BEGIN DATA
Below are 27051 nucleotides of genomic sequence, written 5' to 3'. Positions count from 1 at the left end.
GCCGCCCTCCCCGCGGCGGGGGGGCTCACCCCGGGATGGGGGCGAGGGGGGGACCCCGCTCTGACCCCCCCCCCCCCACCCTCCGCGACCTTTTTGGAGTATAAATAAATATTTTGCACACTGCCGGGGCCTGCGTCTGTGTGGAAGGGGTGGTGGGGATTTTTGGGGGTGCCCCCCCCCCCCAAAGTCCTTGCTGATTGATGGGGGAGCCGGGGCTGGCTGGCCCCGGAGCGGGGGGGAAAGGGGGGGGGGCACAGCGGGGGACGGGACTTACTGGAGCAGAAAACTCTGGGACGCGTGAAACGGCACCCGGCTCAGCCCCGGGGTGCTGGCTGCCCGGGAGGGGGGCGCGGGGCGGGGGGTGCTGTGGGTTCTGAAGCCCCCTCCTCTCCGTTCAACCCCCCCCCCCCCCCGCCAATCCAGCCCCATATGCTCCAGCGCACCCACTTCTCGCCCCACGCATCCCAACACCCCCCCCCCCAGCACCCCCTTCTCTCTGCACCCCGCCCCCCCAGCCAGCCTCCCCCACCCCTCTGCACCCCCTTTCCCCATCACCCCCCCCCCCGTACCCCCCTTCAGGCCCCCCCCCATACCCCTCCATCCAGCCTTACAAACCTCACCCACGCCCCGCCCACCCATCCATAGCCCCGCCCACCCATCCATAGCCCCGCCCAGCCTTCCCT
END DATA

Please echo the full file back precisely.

Below are 27051 nucleotides of genomic sequence, written 5' to 3'. Positions count from 1 at the left end.
GCCGCCCTCCCCGCGGCGGGGGGGCTCACCCCGGGATGGGGGCGAGGGGGGGACCCCGCTCTGACCCCCCCCCCCCCACCCTCCGCGACCTTTTTGGAGTATAAATAAATATTTTGCACACTGCCGGGGCCTGCGTCTGTGTGGAAGGGGTGGTGGGGATTTTTGGGGGTGCCCCCCCCCCCCAAAGTCCTTGCTGATTGATGGGGGAGCCGGGGCTGGCTGGCCCCGGAGCGGGGGGGAAAGGGGGGGGGGCACAGCGGGGGACGGGACTTACTGGAGCAGAAAACTCTGGGACGCGTGAAACGGCACCCGGCTCAGCCCCGGGGTGCTGGCTGCCCGGGAGGGGGGCGCGGGGCGGGGGGTGCTGTGGGTTCTGAAGCCCCCTCCTCTCCGTTCAACCCCCCCCCCCCCCCGCCAATCCAGCCCCATATGCTCCAGCGCACCCACTTCTCGCCCCACGCATCCCAACACCCCCCCCCCCAGCACCCCCTTCTCTCTGCACCCCGCCCCCCCAGCCAGCCTCCCCCACCCCTCTGCACCCCCTTTCCCCATCACCCCCCCCCCCGTACCCCCCTTCAGGCCCCCCCCCATACCCCTCCATCCAGCCTTACAAACCTCACCCACGCCCCGCCCACCCATCCATAGCCCCGCCCACCCATCCATAGCCCCGCCCAGCCTTCCCT